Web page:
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Re: [HACKERS] Replication documentation addition

From: Bruce Momjian <bruce(at)momjian(dot)us>
To: Jeff Frost <jeff(at)frostconsultingllc(dot)com>
Cc: Chris Browne <cbbrowne(at)acm(dot)org>, pgsql-docs(at)postgresql(dot)org
Subject: Re: [HACKERS] Replication documentation addition
Date: 2006-11-15 00:11:39
Message-ID: 200611150011.kAF0Beb21787@momjian.us (view raw or flat)
Thread:
Lists: pgsql-docspgsql-hackers
Jeff Frost wrote:
> On Tue, 14 Nov 2006, Bruce Momjian wrote:
> 
> >> My thinking on the definition of clustering was that there is some smarts for
> >> graceful failover and automated or semi-automated ways of bringing failed DB
> >> servers back up to date and online with the rest of the servers in the
> >> cluster.  All servers need to be able to accept writes, but do we
> >
> > No, even replication servers can have that.
> >
> >> differentiate on where the writes originated (i.e. middleware or another
> >> postgresql server) or on functionality?
> >
> > Fundamentally, broadcast means the queries are being propogated outside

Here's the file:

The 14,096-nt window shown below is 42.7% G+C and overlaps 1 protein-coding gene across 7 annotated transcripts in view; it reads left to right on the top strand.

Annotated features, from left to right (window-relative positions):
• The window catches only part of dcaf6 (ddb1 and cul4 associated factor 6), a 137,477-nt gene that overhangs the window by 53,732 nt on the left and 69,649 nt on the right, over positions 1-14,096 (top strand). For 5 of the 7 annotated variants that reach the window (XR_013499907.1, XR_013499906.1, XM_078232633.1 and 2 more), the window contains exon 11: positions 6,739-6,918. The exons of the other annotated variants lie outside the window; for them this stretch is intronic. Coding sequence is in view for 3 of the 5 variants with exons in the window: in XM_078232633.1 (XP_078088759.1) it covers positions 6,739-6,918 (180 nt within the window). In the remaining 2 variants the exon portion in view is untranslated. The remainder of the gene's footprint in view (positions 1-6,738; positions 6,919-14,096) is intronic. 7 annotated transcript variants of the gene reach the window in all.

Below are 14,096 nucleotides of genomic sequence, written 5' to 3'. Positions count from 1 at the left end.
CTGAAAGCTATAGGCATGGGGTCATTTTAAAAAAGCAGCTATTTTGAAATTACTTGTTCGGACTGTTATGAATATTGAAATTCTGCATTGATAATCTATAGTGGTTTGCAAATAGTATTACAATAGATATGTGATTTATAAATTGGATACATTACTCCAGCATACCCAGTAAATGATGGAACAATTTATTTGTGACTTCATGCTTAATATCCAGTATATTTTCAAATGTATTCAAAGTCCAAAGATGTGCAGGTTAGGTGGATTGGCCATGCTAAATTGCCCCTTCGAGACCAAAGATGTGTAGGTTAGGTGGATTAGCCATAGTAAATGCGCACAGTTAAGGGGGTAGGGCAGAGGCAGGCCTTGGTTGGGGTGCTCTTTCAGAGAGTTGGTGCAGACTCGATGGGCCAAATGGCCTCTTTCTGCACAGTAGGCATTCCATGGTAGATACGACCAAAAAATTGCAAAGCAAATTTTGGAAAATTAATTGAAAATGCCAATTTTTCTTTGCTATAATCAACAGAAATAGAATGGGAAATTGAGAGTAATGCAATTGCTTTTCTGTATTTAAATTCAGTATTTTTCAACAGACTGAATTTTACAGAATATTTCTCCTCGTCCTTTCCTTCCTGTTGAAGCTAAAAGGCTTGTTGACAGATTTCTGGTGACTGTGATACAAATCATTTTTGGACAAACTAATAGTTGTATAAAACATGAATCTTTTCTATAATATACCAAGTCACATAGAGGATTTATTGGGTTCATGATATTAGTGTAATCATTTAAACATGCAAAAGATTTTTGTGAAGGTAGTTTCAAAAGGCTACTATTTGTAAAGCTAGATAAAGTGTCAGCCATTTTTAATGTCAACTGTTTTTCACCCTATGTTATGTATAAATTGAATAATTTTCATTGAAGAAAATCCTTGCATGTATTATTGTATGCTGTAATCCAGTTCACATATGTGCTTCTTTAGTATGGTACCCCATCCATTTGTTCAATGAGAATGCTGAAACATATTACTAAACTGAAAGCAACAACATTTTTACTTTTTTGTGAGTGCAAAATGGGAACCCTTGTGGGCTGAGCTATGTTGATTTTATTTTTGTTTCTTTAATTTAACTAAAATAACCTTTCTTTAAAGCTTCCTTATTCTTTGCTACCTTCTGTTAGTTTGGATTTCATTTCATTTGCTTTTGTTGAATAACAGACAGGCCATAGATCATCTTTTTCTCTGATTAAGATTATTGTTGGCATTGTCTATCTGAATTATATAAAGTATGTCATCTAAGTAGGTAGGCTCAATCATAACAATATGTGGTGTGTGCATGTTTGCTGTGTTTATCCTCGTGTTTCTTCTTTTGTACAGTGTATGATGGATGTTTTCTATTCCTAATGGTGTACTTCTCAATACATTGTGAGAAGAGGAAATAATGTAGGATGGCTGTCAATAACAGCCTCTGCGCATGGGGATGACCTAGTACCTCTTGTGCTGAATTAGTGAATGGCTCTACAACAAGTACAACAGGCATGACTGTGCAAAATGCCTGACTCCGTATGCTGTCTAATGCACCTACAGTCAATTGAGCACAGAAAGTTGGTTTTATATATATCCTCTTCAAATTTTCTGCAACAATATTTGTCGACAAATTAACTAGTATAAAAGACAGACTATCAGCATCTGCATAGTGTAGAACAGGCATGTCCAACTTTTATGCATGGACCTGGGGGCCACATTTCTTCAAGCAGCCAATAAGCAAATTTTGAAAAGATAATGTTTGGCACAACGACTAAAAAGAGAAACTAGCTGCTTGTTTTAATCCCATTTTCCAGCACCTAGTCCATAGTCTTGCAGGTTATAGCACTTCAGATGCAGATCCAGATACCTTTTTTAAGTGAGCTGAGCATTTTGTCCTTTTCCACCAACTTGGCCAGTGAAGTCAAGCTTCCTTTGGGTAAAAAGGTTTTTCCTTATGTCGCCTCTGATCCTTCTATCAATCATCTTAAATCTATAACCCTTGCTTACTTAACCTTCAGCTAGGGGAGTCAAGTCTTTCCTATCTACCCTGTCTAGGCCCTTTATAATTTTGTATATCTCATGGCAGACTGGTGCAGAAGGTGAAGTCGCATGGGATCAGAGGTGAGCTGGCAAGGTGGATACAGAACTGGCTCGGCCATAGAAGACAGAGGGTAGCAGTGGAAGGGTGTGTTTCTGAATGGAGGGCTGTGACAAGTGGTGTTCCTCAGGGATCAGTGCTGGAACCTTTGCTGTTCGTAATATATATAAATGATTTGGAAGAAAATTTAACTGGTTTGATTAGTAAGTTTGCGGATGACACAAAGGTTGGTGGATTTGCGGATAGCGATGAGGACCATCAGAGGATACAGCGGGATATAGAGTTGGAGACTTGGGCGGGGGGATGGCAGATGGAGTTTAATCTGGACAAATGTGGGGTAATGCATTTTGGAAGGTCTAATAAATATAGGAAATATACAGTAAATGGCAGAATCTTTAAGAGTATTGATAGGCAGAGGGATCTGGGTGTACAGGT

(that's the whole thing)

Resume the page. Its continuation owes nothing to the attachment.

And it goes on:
> > the server, with the benefits and limitations inherent in that.
> 
> I'd definitely have to agree with you on that.  I guess I'm trying to decide 
> what differentiates clustering for load balancing from query broadcast based 
> on your text.  Maybe just don't use the word broadcast here:
> 
> "In clustering, each server can accept write requests, and these write 
> requests are broadcast from the original server to all other servers before 
> each transaction commits."
> 
> Unfortunately, I can't seem to come up with anything more clever.

Basically, when you are broadcasting outside the server, you are
broadcasting SQL queries, and those queries do not have information
about non-deterministic functions and have issues with universal commits
on all node.

I think I now see your point about using the word "broadcast" for both
clustering and middle-ware broadcast.  Let me find some new wording and
repost.

-- 
  Bruce Momjian   bruce(at)momjian(dot)us
  EnterpriseDB    http://www.enterprisedb.com

  + If your life is a hard drive, Christ can be your backup. +

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